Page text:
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Red Hands are showing no fear in quest for holy grail

By John Campbell

Published 10/08/2015

Joy: Tyrone’s Mattie Donnelly celebrates after the final whistle
Joy: Tyrone’s Mattie Donnelly celebrates after the final whistle

Victory can sometimes be accompanied by a bittersweet flavour. Tyrone will know what I mean, assuming they have an acquaintance with social media in particular.

But at the end of the day, from the Red Hands' perspective, an All-Ireland semi-final confrontation with a Kerry side whose stock has dramatically soared following their demolition job on Kildare will far outweigh any distaste that hurdling Malachy O'Rourke's side may have engendered.

A ration of cynicism merged with a measure of play-acting and the gains from a couple of debatable frees may have taken the shine off what was a clinical, efficient performance by Mickey Harte's resilient battlers, yet five successive victories and the fact that they will carry absolutely no baggage into Headquarters on Sunday week will serve to spook the Kingdom.

Indeed, the squad's body language and that of their manager in the immediate aftermath of Saturday's gruelling, often tedious, conflict clearly indicated that the reigning All-Ireland champions will do well to look to their laurels.

A rigid defensive mechanism overseen by eighth-minute substitute Justin McMahon and the impressive Ronan McNabb, a ferocious work-rate espoused by midfield duo Mattie Donnelly and Colm Cavanagh and a helping of smart finishing from Darren McCurry and Connor McAliskey in particular always ensured that Tyrone were able to keep Monaghan at arm's length.

And with Peter Harte a creative midfield catalyst, Sean Cavanagh deploying his experience and craft perhaps rather more robustly than usual and Mark Bradley gaining in maturity, the O'Neill County have acquired a spring in their step that could yet take them into unimagined territory.

For now, manager Harte will seek to bring even greater intensity, fluency and control to the table for a semi-final clash that is haute cuisine box-office.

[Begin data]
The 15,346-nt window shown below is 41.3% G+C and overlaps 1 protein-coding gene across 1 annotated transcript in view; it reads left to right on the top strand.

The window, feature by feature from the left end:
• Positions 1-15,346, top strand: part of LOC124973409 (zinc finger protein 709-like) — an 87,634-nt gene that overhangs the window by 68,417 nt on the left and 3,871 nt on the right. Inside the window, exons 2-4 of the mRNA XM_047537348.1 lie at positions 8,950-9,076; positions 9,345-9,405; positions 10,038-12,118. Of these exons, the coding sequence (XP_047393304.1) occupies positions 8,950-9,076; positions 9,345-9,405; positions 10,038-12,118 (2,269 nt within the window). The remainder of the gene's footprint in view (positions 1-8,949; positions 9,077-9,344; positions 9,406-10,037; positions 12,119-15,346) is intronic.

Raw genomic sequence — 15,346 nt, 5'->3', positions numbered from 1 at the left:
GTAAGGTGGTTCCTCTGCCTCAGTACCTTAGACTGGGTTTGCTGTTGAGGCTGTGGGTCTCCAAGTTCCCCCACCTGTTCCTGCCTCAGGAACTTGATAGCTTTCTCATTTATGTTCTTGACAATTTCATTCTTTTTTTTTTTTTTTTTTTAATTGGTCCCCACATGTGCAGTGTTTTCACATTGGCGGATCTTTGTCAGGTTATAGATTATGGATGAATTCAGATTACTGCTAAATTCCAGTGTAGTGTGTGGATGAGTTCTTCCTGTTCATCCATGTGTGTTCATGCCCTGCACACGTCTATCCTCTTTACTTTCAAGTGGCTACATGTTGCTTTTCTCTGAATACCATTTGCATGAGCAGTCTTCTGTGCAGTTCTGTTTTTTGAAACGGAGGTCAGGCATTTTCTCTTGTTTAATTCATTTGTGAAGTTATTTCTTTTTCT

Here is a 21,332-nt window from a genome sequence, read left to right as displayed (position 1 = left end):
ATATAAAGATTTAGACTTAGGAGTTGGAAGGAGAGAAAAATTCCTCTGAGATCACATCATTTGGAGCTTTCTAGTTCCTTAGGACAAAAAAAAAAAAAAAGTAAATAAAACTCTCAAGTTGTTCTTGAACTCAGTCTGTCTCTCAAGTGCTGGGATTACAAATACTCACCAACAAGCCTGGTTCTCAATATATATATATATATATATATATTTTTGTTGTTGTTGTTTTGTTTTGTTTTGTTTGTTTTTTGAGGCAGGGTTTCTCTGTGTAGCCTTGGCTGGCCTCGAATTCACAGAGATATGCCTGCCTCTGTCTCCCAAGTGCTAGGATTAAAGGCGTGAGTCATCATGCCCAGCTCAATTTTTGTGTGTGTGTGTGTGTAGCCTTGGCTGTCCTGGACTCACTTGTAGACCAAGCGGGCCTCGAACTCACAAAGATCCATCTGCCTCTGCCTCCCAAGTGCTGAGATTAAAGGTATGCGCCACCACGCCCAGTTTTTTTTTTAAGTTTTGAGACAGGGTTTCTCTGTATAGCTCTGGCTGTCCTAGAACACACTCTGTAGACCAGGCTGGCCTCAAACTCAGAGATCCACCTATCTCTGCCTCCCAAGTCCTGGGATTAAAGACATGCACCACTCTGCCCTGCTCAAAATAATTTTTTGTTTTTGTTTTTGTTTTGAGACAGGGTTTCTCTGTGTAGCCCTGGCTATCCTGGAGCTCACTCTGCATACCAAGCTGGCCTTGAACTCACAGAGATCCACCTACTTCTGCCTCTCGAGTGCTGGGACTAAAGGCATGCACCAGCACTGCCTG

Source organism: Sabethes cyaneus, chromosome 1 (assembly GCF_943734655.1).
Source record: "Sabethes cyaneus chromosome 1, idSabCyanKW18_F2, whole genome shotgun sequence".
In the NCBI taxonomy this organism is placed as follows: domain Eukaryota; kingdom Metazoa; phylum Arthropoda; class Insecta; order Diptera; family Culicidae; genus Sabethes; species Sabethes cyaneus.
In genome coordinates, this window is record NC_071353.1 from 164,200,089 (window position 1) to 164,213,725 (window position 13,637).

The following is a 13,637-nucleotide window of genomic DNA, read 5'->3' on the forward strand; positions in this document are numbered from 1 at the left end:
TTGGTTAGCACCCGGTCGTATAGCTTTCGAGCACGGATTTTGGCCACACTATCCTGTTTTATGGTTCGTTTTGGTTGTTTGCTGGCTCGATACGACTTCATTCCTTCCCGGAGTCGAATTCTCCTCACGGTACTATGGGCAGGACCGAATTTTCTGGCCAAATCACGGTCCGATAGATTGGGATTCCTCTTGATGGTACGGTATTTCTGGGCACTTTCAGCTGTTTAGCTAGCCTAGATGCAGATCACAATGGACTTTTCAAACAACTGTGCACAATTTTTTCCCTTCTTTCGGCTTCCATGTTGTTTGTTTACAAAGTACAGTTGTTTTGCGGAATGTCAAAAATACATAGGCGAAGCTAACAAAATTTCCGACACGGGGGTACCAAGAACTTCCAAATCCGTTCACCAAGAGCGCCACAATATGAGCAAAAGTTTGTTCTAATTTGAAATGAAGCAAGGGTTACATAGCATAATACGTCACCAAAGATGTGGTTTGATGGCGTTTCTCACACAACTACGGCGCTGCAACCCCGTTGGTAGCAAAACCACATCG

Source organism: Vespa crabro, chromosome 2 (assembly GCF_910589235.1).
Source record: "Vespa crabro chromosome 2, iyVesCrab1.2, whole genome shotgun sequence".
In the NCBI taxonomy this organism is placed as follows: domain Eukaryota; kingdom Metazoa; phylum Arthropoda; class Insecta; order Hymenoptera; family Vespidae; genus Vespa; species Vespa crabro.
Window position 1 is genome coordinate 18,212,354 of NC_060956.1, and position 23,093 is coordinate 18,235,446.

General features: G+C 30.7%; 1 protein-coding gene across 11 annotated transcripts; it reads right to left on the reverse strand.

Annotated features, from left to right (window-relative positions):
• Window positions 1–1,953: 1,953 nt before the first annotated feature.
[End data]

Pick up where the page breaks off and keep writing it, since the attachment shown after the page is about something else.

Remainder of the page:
Monaghan's Ulster title coup was gained when they out-foxed Donegal but against Tyrone they themselves came up short tactically.

Their laboured, mostly lateral, passing reaped little reward, the fact that Conor McManus and Kieran Hughes were not so much marked as imprisoned in open play by an unforgiving defence and that they all but conceded the vital middle third of the park did not so much make life difficult for O'Rourke's men, but virtually impossible.

Nonetheless they were still in touch at the interval (0-7 to 0-5), McManus on a wafer-thin diet of possession having landed three points (two frees) in response to an earlier McCurry-McAliskey assault on the scoreboard.

But it was in a telling five-minute spell on the resumption that the match was won and lost.

McCurry (2) and McAliskey whipped over three points that not only provided greater daylight but injected Tyrone with fresh confidence.

In an increasingly fractious environment, Monaghan did well to hold their nerve to benefit from two superb Owen Duffy points and another from McManus before disintegrating into chaos.

But with five minutes of normal time remaining, Monaghan's raw energy saw them on their opponents' shoulders at 0-16 to 0-12 before the roof caved in.

Darren Hughes was shown a red card for what television footage subsequently proved was nothing more than a flick at Tiarnan's McCann's hair, the latter's crumpled form conveying the impression of serious physical damage.

And when the seasoned Paul Finlay allowed frustration to get the better of him in a touchline spat, a second red card saw the last rites administered to his team.

It was perhaps appropriate that the great-hearted Mattie Donnelly steered over Tyrone's last point in what seemed like an interminable period of injury-time.

But by then Monaghan had already been brought to their knees, the loss of Ronan McNamee nothing more than a mild inconvenience for a Tyrone side that proved streetwise and well-organised.

We are all familiar with the context in which the word 'cute' is employed in terms of Kerry football. Tyrone's challenge now will be to match or indeed surpass that.

Tyrone: N Morgan; A McCrory, R McNamee (0-1), C McCarron; R McNabb (0-1), Joe McMahon (0-1), P Harte (0-1); C Cavanagh, M Donnelly (0-2); T McCann, M Bradley, C Meyler; D McCurry (0-6, 3f, 1'45), S Cavanagh (0-1), C McAliskey (0-5, 4f). Subs: Justin McMahon for Joe McMahon (8 mins), C McCann for C Meyler (22), P McNulty for McCann (45), R O'Neill for McAliskey (58), R Donnelly for Bradley (66), B Tierney for T McCann (71). Black Card: Meyler (22).Yellow cards: S Cavanagh (34), T McCann (41), Morgan (57), McNamee (66), Harte (78). Red Card: McNamee (71).

Monaghan: R Beggan; V Corey, C Walshe, D Mone (0-1); R Wylie, N McAdam, K O'Connell; F Kelly (0-1), O Lennon; D Hughes (0-1), S Gollogly, R McAnespie; C McManus (0-7, 5f), K Hughes, K Duffy. Subs: D Clerkin (0-1) for Lennon, D Wylie for Corey, O Duffy (0-2) for McAnespie (all half-time), D Malone for McAdam (48), P Finlay (0-1f) for Gollogly (51), C McGuinness for K Duffy (60). Yellow cards: McADam (40), K Hughes (44), D Wylie (61). Red Cards: D Hughes (70), Finlay (74).

Referee: Martin Duffy (Sligo).

Goals00

Points1814

Wides76

Frees awarded1919

Yellow cards63

Black cards10

Red cards12

tyrone0-18

MONAGHAN0-14

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